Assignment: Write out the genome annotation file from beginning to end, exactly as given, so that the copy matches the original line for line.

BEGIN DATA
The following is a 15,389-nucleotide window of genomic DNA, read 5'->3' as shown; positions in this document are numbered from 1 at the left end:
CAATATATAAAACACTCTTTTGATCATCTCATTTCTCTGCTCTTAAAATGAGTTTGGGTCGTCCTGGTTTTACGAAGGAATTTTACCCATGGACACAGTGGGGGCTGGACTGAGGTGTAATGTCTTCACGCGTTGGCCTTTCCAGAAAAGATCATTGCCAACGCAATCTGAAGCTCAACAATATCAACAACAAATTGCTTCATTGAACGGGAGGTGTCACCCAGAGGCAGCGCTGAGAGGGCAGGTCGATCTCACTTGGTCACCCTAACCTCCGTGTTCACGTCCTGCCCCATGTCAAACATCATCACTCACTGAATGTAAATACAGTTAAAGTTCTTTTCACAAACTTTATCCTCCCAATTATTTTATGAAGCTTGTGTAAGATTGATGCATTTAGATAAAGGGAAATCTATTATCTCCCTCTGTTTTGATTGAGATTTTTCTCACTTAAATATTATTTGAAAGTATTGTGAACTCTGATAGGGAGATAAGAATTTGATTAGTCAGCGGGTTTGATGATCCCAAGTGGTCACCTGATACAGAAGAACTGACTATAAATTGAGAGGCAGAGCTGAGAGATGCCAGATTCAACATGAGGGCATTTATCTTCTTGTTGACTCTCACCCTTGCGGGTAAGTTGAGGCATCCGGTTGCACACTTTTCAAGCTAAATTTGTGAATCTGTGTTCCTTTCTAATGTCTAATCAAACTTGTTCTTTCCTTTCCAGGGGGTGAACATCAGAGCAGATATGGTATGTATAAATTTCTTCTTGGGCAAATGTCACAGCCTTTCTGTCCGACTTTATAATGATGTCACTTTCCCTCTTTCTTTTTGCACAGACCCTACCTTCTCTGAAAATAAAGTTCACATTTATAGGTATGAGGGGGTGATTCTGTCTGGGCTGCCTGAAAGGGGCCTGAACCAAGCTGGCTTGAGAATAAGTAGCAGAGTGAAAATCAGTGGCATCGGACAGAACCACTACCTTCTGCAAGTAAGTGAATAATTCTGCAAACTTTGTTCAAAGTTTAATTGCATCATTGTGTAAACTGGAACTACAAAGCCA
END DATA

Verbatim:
The following is a 15,389-nucleotide window of genomic DNA, read 5'->3' as shown; positions in this document are numbered from 1 at the left end:
CAATATATAAAACACTCTTTTGATCATCTCATTTCTCTGCTCTTAAAATGAGTTTGGGTCGTCCTGGTTTTACGAAGGAATTTTACCCATGGACACAGTGGGGGCTGGACTGAGGTGTAATGTCTTCACGCGTTGGCCTTTCCAGAAAAGATCATTGCCAACGCAATCTGAAGCTCAACAATATCAACAACAAATTGCTTCATTGAACGGGAGGTGTCACCCAGAGGCAGCGCTGAGAGGGCAGGTCGATCTCACTTGGTCACCCTAACCTCCGTGTTCACGTCCTGCCCCATGTCAAACATCATCACTCACTGAATGTAAATACAGTTAAAGTTCTTTTCACAAACTTTATCCTCCCAATTATTTTATGAAGCTTGTGTAAGATTGATGCATTTAGATAAAGGGAAATCTATTATCTCCCTCTGTTTTGATTGAGATTTTTCTCACTTAAATATTATTTGAAAGTATTGTGAACTCTGATAGGGAGATAAGAATTTGATTAGTCAGCGGGTTTGATGATCCCAAGTGGTCACCTGATACAGAAGAACTGACTATAAATTGAGAGGCAGAGCTGAGAGATGCCAGATTCAACATGAGGGCATTTATCTTCTTGTTGACTCTCACCCTTGCGGGTAAGTTGAGGCATCCGGTTGCACACTTTTCAAGCTAAATTTGTGAATCTGTGTTCCTTTCTAATGTCTAATCAAACTTGTTCTTTCCTTTCCAGGGGGTGAACATCAGAGCAGATATGGTATGTATAAATTTCTTCTTGGGCAAATGTCACAGCCTTTCTGTCCGACTTTATAATGATGTCACTTTCCCTCTTTCTTTTTGCACAGACCCTACCTTCTCTGAAAATAAAGTTCACATTTATAGGTATGAGGGGGTGATTCTGTCTGGGCTGCCTGAAAGGGGCCTGAACCAAGCTGGCTTGAGAATAAGTAGCAGAGTGAAAATCAGTGGCATCGGACAGAACCACTACCTTCTGCAAGTAAGTGAATAATTCTGCAAACTTTGTTCAAAGTTTAATTGCATCATTGTGTAAACTGGAACTACAAAGCCA